Sarah Mullally Bishop of London the buck stops here
Church of England

Fr Alan Griffin (RIP): the buck stops with Bishop Sarah Mullally

Upon taking office as 33rd President of the United States, Harry S. Truman famously placed a sign on his desk to remind himself of the awesome responsibility which the Office of President carries. ‘The Buck Stops Here’ was a clear and concise expression of principle, but above all it was a profoundly moral statement, accepting the onerous burden of the Office with no attempt at buck-passing deflection. Whatever his political failings, Truman did the world a favour by providing a fine example of the importance of accountability and the acceptance of responsibility.

Early in my legal career, a wise and kindly registrar gave me advice in similar terms: “I never accept from a solicitor the excuse ‘I delegated’,” he advised me, and I have always remembered it and applied it in my dealings with court clients and staff. It not only has the merit of conveying complicity, but it engenders confidence all round. This is especially important in the case of an organisation: if staff members know you will not throw them under a bus at the first sign of trouble, they are more likely to confess error and avert disaster before it becomes unavoidable. Integrity at the top is essential in all walks of life.

We are fairly used to politicians walking away from the morality of that dimension of leadership. Too often we find ministers holding on long after the general public know that they should have departed, and the tradition of the honourable resignation is almost extinct. One of the last people to be worthy of respect on this account was Labour Education Secretary Estelle Morris, who famously judged herself to be “not up to the job”, and so she resigned. I have always admired her, and regret that more have not followed her honourable example.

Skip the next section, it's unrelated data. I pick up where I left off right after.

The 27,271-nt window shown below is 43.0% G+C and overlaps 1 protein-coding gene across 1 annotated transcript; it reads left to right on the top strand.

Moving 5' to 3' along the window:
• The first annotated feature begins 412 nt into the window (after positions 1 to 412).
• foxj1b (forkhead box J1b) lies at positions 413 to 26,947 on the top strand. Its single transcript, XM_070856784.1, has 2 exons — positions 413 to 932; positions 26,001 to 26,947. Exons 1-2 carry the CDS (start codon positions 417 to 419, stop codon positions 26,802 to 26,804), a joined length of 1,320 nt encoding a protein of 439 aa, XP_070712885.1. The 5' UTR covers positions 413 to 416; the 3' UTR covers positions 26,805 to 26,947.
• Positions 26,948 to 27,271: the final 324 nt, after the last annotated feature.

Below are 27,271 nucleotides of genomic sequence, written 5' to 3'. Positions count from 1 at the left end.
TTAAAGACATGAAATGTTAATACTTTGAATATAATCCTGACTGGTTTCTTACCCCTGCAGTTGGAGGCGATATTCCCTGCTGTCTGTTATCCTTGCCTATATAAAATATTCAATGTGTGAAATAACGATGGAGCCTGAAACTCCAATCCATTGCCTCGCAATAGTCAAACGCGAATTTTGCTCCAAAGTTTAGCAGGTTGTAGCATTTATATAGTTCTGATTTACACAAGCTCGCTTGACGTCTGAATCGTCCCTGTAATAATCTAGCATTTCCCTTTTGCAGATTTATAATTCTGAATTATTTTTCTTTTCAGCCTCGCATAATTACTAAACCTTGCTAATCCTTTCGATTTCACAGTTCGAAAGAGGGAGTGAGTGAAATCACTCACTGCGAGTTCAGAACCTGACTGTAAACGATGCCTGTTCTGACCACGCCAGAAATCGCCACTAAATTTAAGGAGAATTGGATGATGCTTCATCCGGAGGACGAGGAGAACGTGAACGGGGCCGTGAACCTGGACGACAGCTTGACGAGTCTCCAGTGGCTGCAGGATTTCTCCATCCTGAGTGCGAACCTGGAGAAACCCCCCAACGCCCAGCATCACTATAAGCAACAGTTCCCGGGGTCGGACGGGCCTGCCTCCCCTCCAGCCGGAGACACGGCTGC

There is a similar problem within the Church of England. What exactly do we mean when we say that our Bishops are responsible for their dioceses? The question arises frequently in the Safeguarding context, and His Grace’s recent post asks all the right questions in a plain and direct way when he considered the Bishop of London’s response to the death of Fr Alan Griffin.

The Diocesan Statement is long on hand-wringing and good intent, but painfully short on acceptance of real responsibility.

It is not an entirely straightforward problem. While many victims/survivors and accused clergy would like to see these matters outsourced entirely from the in-house management of Diocesan Bishops, others say that the Church of England must be closely involved in the management and disciplining of clergy for whom they hold pastoral and legal responsibility. It seem that the latter view prevails and will continue to do so. Perhaps that’s the right answer, but surely not if the consequence is that the buck continues to be passed and ultimately stops nowhere?

I am indebted to a clergy colleague who drew my attention to the fact that what we currently have across multiple layers of the Church of England a culture of evolved helplessness. It suits the Church that its arcane and devolved structures keep the buck constantly in motion until everyone loses interest after we have a ‘learned-lessons review’ which is not publicly available and nobody reads. And so nobody gets called to account, and nobody walks form the crease.